“Rick Stengel remembers Bewkes discussing with him the idea that Time Warner would spin off most of Time Inc. and put those magazines in a fresh news division with CNN. “I really liked that idea,” says Stengel. So did several other people who spoke with CJR, who say it might have helped those titles solve their problems with video, scale, and even branding.
“But the talks with Meredith collapsed, and by March, Time Warner had finally washed its hands of its problem child by spinning off the publishing company as a separate stock.”
In that Columbia Journalism Review article, author Howard R. Gold effectively lays out the difference between healthy and unhealthy consolidation of media assets, by means of detours through corporate culture and missed opportunities. The Trinity Mirror-Express Newspapers deal is hardly on the scale of those huge acquisitions, and on the face of it seems to be more of extension of Trinity’s success to date with Local World, but only time will tell if it is simply more kicking the can down the road for Trinity, or whether it will be able to build some genuinely impressive new products with that scale.
One thing that is absolutely certain, however, is that 2018 will see more consolidation, with more and more titles going under the aegis of some of the few big players left out there. Writing for The Conversation Margot Susca, lecturer at the American University School of Communication and member of the Online News Association, says:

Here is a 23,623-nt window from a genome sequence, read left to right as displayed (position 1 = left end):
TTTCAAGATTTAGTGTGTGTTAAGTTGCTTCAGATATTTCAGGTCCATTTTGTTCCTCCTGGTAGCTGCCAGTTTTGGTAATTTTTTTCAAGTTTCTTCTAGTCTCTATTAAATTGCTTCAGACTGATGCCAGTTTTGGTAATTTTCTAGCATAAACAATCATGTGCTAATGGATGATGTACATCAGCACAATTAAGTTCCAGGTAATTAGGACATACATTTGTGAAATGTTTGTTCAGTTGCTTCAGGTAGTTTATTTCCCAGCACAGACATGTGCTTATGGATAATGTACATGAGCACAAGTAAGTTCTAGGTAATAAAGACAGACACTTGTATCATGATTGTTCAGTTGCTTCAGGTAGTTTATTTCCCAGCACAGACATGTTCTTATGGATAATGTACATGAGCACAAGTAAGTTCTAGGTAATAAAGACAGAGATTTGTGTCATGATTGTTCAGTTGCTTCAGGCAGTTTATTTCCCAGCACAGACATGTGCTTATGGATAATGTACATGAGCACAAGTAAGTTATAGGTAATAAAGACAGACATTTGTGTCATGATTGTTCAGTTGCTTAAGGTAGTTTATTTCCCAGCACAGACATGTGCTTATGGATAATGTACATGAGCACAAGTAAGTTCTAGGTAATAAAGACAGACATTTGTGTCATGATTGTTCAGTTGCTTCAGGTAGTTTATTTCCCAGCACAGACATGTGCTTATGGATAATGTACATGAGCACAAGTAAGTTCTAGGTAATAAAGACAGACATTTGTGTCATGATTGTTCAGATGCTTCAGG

“When journalist and media critic Ben Bagdikian wrote his 1983 book “The Media Monopoly,” 50 companies controlled a majority of what Americans watched, read and heard…
“By the time he wrote his sequel in 2004, Bagdikian’s predictions had largely come true. But even he didn’t think that 90 percent of American media outlets would fall under the control of just five big media corporations. He wrote that these conglomerates operated as a kind of cartel that controlled our “most important institutions,” from newspapers to film.”
Susca’s article essentially sets out the ethical argument against monopolistic media ownership, and the abuses that could come from a lack of true media plurality. On social media, some people have joked that TM are buying the Express titles to kill off their pro-Brexit voices: while this is clearly a nonsense, and would be vigorously opposed if it were to be suggested, it does illustrate the dangers inherent in a consolidated media landscape. There will most certainly be more consolidation in 2018, and some of it might even save media businesses – but potentially at too great a cost to society.
Martin Tripp Associates is a London-based executive search consultancy. While we are best-known for our work in the TMT (technology, media, and telecoms) space, we have also worked with some of the world’s biggest brands on challenging senior positions. Feel free to contact us to discuss any of the issues raised in this blog.
Header image via Rob Monkey on Flickr.